Just as he has at times argued in favor of nipping anti-government expression in the bud, Guevara also has sometimes used his stature within the government to protect brilliant but critical films.
“The socialist revolution gave me authenticity at any price,'' Guevara said.
Still, films sometimes got a little too authentic for the government's liking.
“Alicia en el Pueblo de las Maravillas,'' or “Alice in Wondertown'' used fantasy to satirize the incompetence of Cuba's government and its top officials' exploitation of ordinary islanders. It debuted to huge crowds in 1991, but was yanked from theaters after four days. Guevara later publicly “forgave'' the film, but it was not widely rereleased.
Movies are one of the many things Cuba's government subsidizes and are shown in crumbling, 1950s theaters for less than an American dime.
In 1996, “Guantanamera,'' Gutierrez Alea's comedy about a corpse that travels from one end of Cuba to the other amid prohibitions on hearses crossing state lines, prompted this rebuke from Castro during a speech: “Transmitting the notion that the revolution and all socialism is bureaucracy and poverty tarnishes the ideas of the country.''
Cuba's film institute also coped with economic hardships especially after the collapse of the Soviet Union and the end of its annual subsidies to the island.
In 1993, the institute produced just two full-length features, one a classic about repression and friendship, Gutierrez Alea's “Fresa y Chocolate,'' or “Strawberry and Chocolate.'' Guevara also noted that Washington's 47-year-old trade embargo sparks shortages of everything from high-intensity light bulbs to movie projectors.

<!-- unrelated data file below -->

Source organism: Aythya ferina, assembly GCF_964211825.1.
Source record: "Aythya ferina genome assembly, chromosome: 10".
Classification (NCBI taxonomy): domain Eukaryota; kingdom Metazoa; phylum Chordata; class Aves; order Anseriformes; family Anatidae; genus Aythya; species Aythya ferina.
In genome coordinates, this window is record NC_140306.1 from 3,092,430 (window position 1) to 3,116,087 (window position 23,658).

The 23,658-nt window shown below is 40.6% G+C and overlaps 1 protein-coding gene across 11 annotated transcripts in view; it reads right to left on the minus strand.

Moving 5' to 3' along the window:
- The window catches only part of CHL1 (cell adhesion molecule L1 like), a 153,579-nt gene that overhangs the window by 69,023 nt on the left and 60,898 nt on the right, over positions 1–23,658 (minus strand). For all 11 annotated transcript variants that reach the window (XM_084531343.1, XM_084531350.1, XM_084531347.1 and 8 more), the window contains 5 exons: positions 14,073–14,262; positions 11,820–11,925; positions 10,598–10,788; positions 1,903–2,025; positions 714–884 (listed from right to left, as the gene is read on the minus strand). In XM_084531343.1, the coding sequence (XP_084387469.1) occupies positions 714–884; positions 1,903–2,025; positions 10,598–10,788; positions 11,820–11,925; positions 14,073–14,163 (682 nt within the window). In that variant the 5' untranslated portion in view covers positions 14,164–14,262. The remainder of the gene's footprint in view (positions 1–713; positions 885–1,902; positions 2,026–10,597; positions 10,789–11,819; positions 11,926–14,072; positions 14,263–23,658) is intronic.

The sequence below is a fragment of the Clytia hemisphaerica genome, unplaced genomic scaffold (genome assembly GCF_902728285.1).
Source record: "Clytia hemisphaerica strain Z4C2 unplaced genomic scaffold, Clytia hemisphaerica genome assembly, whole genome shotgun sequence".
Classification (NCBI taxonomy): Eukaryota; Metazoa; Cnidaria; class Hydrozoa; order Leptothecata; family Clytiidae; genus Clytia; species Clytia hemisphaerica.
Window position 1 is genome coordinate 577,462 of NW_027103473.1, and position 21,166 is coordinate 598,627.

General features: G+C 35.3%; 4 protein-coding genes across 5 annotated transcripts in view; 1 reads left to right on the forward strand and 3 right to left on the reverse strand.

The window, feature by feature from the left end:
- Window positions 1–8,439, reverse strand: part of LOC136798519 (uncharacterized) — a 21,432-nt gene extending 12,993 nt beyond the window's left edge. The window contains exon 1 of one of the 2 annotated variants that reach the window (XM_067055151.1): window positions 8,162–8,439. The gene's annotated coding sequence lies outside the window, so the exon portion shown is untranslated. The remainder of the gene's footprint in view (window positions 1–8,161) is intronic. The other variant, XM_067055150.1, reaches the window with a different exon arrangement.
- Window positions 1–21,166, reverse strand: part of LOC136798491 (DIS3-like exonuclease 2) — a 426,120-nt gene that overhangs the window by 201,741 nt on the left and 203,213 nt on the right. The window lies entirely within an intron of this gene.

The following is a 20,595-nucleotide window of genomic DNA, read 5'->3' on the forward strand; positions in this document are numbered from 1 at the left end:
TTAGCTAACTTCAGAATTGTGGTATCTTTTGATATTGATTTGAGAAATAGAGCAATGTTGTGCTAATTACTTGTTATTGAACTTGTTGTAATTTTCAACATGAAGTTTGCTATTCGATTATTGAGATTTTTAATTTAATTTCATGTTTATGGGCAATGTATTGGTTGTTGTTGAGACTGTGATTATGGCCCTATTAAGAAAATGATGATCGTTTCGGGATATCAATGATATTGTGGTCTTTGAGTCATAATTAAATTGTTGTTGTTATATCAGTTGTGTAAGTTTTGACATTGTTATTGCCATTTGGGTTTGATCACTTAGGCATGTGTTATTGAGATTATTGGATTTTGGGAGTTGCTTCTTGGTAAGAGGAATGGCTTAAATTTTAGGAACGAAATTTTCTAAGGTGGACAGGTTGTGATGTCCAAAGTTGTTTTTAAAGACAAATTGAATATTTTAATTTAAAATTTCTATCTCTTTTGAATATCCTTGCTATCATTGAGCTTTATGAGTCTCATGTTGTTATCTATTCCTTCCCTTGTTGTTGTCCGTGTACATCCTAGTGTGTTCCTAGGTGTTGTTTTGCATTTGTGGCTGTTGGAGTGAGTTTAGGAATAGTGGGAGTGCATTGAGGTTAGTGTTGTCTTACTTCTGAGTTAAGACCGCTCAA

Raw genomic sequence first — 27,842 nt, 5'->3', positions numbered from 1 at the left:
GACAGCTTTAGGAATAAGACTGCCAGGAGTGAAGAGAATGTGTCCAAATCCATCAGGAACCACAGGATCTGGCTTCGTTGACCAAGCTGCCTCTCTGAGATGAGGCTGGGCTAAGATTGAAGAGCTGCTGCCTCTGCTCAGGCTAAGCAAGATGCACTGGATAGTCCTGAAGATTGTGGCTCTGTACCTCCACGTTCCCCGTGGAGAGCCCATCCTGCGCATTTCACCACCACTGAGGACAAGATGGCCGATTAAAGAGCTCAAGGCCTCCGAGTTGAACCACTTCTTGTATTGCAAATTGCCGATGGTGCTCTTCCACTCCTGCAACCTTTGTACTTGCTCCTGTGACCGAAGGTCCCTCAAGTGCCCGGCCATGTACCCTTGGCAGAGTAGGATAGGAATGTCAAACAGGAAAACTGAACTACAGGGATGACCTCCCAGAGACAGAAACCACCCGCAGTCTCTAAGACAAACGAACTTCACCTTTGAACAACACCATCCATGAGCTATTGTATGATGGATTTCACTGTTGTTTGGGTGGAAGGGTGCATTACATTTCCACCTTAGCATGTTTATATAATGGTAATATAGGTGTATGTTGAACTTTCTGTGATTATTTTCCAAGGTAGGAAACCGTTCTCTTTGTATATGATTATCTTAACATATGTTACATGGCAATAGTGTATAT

“Looking back, its a miracle we still exist,'' he said.
Still, from the 1990s on, many Cuban filmmakers know their work may never get completed without securing extra financing from Europe.
“They have to think less about the Cuban government and more about what is going to play to foreign investors,'' Johnson said.
More recent frank films include Suite Habana, a 2003 documentary that follows the lives of 13 Havana residents, including a 79-year-old retiree who supplements her tiny pension selling peanuts on the street. “Broken Gods,'' “Los Dioses Rotos,'' retells the tale of a famous Havana pimp from a bygone era but uses modern-day “jineteras,'' or young Cuban women who sell their bodies to rich tourists.
Today, young Cuban filmmakers are producing shorts for the Internet, bypassing Guevara's institute altogether.
“You see much more critical voices coming out of those short films,'' Johnson said. “They don't have to worry about getting it out in wide distribution. They just put it online.''
After a half century, Guevara said he is satisfied with the institute's work, but acknowledged it may be losing touch with young Cubans.
“If we succeeded in being better and learning to listen to (young people) it would be an achievement,'' he said. “In some areas, we haven't made it out of grade school.''